(Editor’s note: This is Pt. 2 of a two-part series on recycling and trash rules in Germany. This was first posted on Audrey is (a)broad. You can see Pt. 1 here.)
You may have heard Germany has rules. There are also many rules about trash and recycling.
It’s not super fair to exaggerate and say “of course Germany has so many rules about trash; there’s rules about everything else” because pretty much every region has rules about trash. Otherwise, we’d live in not great places to sustain life.
It just seems like Germany’s rules are overly specific.
Let’s start with the easy stuff: glass. Any kind of bottle or glass jar that is non-returnable and on which you did not pay a deposit. or “Pfand,” belongs in the designated glass bins. This includes wine bottles, jam/preserve jars, oil bottles, juice bottles and even bath-salt bottles. Ceramics, china, mirrors and wine corks do not belong in the glass bins.
Glass is sorted by color. There are different slots for depositing green, brown and clear glass. You will find these bins dotted over
every neighborhood. The only thing to take note of here is the times when you should not recycle.
Remember Quiet Time?
That is not the time to recycle your bottles or you will have a couple of very irate neighbors on your hands.
Does it have a deposit?
Some bottles and cans have a deposit (Pfand). Return them at the grocery store to get 8 to 25 euro cents per bottle. OR leave bottles at the base of public trash cans, like those found at bus stops, for others to pick up.
That is the hazardous waste, which includes fluorescent tubes, batteries and acids, cans of paint still containing paint, thinners, adhesives, corrosives, disinfectants, insecticides, and so forth, has to be treated as hazardous waste. You will receive a notice from your local town council on when and where the truck collecting this kind of waste, will be.
You need to bring your stuff to the site for them to dispose of it in the proper manner. If this waste ends up in the gray bin, it will be burnt with the rest of the “gray” waste, which could result in extremely poisonous gasses.
Batteries are disposed of separately. Look out for a small bin (it looks like a small garbage bin) at your local shopping area. You can deposit your used batteries here for proper disposal.
Electronics, batteries, light bulbs
Used electronics, batteries, neon lights and energy-saving bulbs don’t go in the trash. Return them in special locations so they can be properly recycled.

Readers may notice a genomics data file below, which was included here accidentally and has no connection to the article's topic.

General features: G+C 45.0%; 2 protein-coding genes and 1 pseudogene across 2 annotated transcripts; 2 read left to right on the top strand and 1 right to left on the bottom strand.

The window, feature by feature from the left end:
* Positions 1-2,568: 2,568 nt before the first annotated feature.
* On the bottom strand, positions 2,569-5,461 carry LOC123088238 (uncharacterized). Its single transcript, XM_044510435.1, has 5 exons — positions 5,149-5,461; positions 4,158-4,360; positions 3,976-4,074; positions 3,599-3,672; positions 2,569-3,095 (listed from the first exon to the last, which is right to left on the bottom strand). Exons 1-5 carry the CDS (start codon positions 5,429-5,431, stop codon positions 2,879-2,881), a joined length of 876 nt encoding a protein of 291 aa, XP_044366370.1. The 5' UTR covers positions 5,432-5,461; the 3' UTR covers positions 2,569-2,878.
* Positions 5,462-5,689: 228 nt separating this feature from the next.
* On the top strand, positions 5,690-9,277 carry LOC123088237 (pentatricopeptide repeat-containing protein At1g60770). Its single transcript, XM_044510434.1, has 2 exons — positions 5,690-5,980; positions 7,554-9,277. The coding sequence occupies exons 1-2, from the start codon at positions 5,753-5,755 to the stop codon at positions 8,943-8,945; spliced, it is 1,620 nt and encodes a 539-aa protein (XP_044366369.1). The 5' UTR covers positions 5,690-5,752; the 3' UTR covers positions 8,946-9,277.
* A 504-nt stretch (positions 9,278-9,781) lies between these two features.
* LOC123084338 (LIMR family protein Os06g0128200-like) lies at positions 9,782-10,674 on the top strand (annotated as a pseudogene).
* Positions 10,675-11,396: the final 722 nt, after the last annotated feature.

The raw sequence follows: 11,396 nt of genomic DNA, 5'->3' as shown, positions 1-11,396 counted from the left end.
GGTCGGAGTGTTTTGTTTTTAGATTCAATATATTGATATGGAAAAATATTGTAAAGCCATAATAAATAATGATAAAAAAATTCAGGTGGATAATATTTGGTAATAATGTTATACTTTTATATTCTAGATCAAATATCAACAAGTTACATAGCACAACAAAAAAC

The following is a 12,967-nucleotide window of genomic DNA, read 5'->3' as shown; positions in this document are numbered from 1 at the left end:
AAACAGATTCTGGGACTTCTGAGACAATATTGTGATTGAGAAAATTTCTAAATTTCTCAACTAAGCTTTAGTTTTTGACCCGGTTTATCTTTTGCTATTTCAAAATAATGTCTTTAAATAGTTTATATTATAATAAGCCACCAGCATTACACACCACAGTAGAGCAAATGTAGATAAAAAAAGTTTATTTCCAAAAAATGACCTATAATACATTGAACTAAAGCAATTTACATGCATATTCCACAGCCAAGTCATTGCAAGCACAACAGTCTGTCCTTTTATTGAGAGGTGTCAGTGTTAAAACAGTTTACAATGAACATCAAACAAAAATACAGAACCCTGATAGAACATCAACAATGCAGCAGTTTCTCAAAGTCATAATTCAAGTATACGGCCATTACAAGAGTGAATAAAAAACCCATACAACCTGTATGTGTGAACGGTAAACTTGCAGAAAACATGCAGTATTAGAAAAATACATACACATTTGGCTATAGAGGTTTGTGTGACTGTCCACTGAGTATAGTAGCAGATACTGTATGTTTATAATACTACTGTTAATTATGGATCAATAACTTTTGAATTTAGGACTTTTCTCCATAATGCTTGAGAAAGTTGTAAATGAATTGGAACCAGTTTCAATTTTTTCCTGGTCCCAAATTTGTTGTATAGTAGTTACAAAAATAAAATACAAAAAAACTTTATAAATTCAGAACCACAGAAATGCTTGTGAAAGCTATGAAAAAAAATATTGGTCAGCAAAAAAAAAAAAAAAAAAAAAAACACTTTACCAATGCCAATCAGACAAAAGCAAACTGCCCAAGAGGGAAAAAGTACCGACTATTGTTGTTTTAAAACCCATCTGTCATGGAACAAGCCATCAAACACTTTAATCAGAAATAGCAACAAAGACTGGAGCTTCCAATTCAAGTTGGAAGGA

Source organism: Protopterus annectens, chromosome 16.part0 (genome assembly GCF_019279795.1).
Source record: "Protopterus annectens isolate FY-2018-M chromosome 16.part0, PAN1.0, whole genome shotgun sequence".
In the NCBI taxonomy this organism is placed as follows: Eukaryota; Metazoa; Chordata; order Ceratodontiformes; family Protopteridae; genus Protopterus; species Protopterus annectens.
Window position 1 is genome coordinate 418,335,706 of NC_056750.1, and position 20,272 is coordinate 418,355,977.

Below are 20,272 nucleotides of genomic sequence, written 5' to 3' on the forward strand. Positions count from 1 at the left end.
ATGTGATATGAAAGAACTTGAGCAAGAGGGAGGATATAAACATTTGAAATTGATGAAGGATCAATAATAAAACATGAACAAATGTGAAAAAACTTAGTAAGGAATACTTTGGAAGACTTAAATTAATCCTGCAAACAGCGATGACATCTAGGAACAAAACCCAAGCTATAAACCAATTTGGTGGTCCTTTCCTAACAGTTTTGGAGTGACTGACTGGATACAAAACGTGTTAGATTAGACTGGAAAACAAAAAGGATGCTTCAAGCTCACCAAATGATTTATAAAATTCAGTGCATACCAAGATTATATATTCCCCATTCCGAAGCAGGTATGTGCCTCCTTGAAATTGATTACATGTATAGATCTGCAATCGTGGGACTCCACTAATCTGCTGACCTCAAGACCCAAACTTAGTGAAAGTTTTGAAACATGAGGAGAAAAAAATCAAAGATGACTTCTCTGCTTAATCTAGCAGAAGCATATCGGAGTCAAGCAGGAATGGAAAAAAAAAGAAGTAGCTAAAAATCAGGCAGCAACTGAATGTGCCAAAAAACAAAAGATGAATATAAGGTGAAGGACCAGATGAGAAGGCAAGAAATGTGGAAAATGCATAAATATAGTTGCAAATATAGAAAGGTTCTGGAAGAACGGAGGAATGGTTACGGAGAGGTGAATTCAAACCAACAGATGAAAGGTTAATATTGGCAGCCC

These places can recycle your old electronics:
• MediaMarkt – Returns are possible in every branch
• Saturn – Returns are possible in every branch
• Hornbach – Returns are possible in every branch
• BSR – 15 recycling points in Berlin
• DM, Aldi and REWE – Battery recycling bins near the cash registers in some branches
If you are still left with something you would like to throw away (heaven forbid!) and do not think that it belongs on the “Trödelmarkt“/fleamarket, you have the opportunity at certain announced times to place your stuff outside when Sonstige– or Sperrmüll (miscellaneous items) – will be gathered. This could include a sofa, broken hi-fi, chairs, building materials, etc.
The funny thing is that not much of this stuff ends up on the garbage dump since many second-hand dealers or “collectors” drive round the neighborhood to inspect the thrown out stuff. The majority of it gets loaded into private vans long before the municipal vans come around!
Another useful feature of the waste disposal system in most cities is the Recyclinghof, an outlying area to which you can transport your trash and Spermüll with your car. They are equipped with containers for the deposit of such things as furniture, batteries, electrical and electronic items, paper, plastic, cans, glass, wood and garden waste, The personnel there can guide you to the proper bin.
When and where does it all go?
Depending on where you live, there’s a schedule for when the collectors come and take it to the Mülldeponie (dump). Generally, each bin is taken away every 14 days on a staggered schedule. Wiesbaden’s Abfallkalendar (trash pickup calendar) is here.
It’s not trash, but I don’t want it.
Did you too watch all of Tidying Up and nothing in your house sparks joy for you anymore? Search for “entsorgung” on eBay Kleinanzeigen to find people who want your appliances, clothes, decorations and other household goods. And then, in the circle of life, you too can pick up new old things too!
Christmas tree pickup happens around 6 January thru 20 January, again depending on your address. Trees go out on the sidewalk with all the pretty things removed. Your removal date can be found on the trash calendar linked above.
Have you run into any landlord, neighbor or Hausmeister trash issues? I’d love to hear about them!
About the author:
Audrey Shankles is an American who moved to Germany, and who writes about how that’s going at www.a-broad.com. She comes from the Washington DC region in the United States and has been in Germany for more than five years. While she misses the Nats, the Caps and brunches along the Potomac, she’s fallen in love with the Rheingau, 3 euro beers, and taking the train everywhere.
Audrey has held a multitude of jobs and explored numerous careers and fancies herself a “person who does things with people she likes.” When writing, she focuses on helping people understand their appliances and recipes in German, posts her personal thoughts about living abroad and her failures at integrating into German society.
See all of Audrey’s Dispatches posts here.